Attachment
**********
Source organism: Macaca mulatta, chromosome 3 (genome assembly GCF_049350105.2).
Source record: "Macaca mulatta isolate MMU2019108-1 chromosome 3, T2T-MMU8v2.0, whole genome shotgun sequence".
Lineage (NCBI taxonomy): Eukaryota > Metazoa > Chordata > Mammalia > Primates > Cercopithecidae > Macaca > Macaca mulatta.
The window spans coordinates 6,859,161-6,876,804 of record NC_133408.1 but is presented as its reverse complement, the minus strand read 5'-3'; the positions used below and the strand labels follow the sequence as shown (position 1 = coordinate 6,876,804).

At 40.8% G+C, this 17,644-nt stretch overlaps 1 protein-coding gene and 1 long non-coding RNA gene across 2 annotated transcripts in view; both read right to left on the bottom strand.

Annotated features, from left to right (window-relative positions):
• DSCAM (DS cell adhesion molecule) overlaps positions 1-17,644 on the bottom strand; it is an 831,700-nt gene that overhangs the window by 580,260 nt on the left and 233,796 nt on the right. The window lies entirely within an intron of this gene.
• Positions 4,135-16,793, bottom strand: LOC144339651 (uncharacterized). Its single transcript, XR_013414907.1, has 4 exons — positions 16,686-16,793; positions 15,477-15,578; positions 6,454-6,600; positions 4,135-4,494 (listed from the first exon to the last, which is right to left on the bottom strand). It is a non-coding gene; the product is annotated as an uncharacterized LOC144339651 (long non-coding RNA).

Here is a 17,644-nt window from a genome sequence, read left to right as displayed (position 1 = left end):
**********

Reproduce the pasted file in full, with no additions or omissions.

Source organism: Macaca mulatta, chromosome 3 (genome assembly GCF_049350105.2).
Source record: "Macaca mulatta isolate MMU2019108-1 chromosome 3, T2T-MMU8v2.0, whole genome shotgun sequence".
Lineage (NCBI taxonomy): Eukaryota > Metazoa > Chordata > Mammalia > Primates > Cercopithecidae > Macaca > Macaca mulatta.
The window spans coordinates 6,859,161-6,876,804 of record NC_133408.1 but is presented as its reverse complement, the minus strand read 5'-3'; the positions used below and the strand labels follow the sequence as shown (position 1 = coordinate 6,876,804).

At 40.8% G+C, this 17,644-nt stretch overlaps 1 protein-coding gene and 1 long non-coding RNA gene across 2 annotated transcripts in view; both read right to left on the bottom strand.

Annotated features, from left to right (window-relative positions):
• DSCAM (DS cell adhesion molecule) overlaps positions 1-17,644 on the bottom strand; it is an 831,700-nt gene that overhangs the window by 580,260 nt on the left and 233,796 nt on the right. The window lies entirely within an intron of this gene.
• Positions 4,135-16,793, bottom strand: LOC144339651 (uncharacterized). Its single transcript, XR_013414907.1, has 4 exons — positions 16,686-16,793; positions 15,477-15,578; positions 6,454-6,600; positions 4,135-4,494 (listed from the first exon to the last, which is right to left on the bottom strand). It is a non-coding gene; the product is annotated as an uncharacterized LOC144339651 (long non-coding RNA).

Here is a 17,644-nt window from a genome sequence, read left to right as displayed (position 1 = left end):